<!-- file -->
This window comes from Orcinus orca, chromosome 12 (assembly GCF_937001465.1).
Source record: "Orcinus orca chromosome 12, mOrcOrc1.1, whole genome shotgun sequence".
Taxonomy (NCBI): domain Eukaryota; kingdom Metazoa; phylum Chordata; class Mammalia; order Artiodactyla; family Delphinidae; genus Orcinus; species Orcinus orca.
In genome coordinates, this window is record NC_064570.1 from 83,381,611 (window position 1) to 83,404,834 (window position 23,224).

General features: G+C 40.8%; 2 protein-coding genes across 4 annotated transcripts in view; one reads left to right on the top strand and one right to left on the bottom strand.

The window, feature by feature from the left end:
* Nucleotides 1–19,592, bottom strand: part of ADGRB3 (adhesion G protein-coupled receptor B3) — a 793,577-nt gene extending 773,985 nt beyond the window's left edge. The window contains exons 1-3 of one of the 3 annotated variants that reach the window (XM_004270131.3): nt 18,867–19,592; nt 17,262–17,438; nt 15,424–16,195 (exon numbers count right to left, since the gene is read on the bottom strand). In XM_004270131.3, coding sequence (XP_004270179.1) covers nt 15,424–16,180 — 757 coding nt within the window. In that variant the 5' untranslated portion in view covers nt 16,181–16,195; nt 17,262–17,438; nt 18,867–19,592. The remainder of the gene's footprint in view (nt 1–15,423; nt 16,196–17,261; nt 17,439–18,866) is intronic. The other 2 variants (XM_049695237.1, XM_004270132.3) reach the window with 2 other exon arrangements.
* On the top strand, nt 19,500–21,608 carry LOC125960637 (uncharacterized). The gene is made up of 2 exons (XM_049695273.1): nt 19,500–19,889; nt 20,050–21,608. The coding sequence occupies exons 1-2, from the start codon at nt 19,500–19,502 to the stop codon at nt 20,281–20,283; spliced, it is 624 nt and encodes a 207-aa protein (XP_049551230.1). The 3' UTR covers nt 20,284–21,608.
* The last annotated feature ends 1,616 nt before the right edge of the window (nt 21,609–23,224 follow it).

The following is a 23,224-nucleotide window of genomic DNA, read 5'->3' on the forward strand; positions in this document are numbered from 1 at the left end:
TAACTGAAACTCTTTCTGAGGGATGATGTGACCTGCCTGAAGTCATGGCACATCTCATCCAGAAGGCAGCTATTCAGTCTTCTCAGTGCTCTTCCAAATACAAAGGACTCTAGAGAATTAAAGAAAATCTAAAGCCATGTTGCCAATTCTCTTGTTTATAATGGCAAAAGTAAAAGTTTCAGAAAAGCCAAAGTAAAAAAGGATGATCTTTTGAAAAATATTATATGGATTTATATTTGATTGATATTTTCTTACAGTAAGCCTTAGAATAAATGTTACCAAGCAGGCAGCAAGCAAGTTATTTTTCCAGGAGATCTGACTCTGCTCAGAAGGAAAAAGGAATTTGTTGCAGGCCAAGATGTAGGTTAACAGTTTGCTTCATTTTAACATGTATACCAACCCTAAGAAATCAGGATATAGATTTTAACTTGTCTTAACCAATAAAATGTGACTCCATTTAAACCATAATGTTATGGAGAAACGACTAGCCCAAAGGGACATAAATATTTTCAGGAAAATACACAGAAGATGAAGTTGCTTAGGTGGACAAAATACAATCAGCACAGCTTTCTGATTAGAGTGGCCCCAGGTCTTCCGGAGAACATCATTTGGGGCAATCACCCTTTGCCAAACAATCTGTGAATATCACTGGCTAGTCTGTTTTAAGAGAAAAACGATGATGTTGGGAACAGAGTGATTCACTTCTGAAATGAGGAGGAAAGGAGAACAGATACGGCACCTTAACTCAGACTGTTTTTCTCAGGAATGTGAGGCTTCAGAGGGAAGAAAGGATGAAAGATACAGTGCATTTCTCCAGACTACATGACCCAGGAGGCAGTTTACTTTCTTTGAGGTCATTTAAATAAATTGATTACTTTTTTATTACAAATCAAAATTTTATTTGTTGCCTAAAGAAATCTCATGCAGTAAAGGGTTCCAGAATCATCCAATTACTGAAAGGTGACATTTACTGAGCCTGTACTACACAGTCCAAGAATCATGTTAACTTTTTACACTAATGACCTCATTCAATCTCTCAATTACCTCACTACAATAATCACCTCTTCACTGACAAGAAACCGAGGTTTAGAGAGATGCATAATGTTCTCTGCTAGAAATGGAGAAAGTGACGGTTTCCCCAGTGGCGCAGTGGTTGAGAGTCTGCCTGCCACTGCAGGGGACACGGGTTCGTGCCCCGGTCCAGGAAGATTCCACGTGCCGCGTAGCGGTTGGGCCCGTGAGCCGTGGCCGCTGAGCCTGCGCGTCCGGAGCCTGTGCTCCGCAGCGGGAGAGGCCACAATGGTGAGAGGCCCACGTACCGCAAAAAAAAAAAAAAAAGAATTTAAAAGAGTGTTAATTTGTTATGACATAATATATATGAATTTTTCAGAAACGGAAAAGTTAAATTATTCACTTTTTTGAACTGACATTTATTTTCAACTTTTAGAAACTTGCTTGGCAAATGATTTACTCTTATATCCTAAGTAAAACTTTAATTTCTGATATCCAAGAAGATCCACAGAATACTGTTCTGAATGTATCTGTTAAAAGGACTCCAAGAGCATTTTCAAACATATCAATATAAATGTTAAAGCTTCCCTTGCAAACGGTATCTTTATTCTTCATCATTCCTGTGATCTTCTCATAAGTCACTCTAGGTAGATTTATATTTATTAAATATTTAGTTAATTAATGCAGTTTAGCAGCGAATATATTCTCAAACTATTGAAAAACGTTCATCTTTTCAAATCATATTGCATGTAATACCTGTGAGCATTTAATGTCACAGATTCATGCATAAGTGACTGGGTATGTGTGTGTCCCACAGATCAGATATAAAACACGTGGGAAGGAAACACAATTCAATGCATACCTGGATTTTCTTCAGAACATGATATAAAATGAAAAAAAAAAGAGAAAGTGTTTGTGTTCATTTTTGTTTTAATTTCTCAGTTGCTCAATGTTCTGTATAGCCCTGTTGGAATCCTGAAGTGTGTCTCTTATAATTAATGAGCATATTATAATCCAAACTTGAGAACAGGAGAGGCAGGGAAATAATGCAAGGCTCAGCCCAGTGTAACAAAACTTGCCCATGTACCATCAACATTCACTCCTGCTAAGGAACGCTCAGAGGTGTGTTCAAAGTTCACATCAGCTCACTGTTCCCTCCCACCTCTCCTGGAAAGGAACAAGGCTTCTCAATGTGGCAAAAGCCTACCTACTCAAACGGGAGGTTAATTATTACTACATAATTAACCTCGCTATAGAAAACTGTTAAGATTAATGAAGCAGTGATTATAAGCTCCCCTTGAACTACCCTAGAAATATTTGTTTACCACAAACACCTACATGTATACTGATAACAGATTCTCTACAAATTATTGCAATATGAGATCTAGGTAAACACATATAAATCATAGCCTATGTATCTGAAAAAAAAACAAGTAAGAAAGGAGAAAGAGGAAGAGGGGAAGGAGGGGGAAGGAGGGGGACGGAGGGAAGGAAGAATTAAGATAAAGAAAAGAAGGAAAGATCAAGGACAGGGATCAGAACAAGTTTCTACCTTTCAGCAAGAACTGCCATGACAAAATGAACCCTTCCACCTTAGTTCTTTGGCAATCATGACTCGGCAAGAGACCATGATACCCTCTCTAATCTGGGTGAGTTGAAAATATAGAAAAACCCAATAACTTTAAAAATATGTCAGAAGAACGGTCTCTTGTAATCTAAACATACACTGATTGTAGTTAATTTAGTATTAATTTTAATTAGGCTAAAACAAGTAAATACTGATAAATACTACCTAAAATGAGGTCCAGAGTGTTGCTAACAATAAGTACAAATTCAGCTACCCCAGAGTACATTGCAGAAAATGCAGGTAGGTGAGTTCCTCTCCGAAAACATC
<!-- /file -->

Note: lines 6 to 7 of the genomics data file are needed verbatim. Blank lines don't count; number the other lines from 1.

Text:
The window, feature by feature from the left end:
* Nucleotides 1–19,592, bottom strand: part of ADGRB3 (adhesion G protein-coupled receptor B3) — a 793,577-nt gene extending 773,985 nt beyond the window's left edge. The window contains exons 1-3 of one of the 3 annotated variants that reach the window (XM_004270131.3): nt 18,867–19,592; nt 17,262–17,438; nt 15,424–16,195 (exon numbers count right to left, since the gene is read on the bottom strand). In XM_004270131.3, coding sequence (XP_004270179.1) covers nt 15,424–16,180 — 757 coding nt within the window. In that variant the 5' untranslated portion in view covers nt 16,181–16,195; nt 17,262–17,438; nt 18,867–19,592. The remainder of the gene's footprint in view (nt 1–15,423; nt 16,196–17,261; nt 17,439–18,866) is intronic. The other 2 variants (XM_049695237.1, XM_004270132.3) reach the window with 2 other exon arrangements.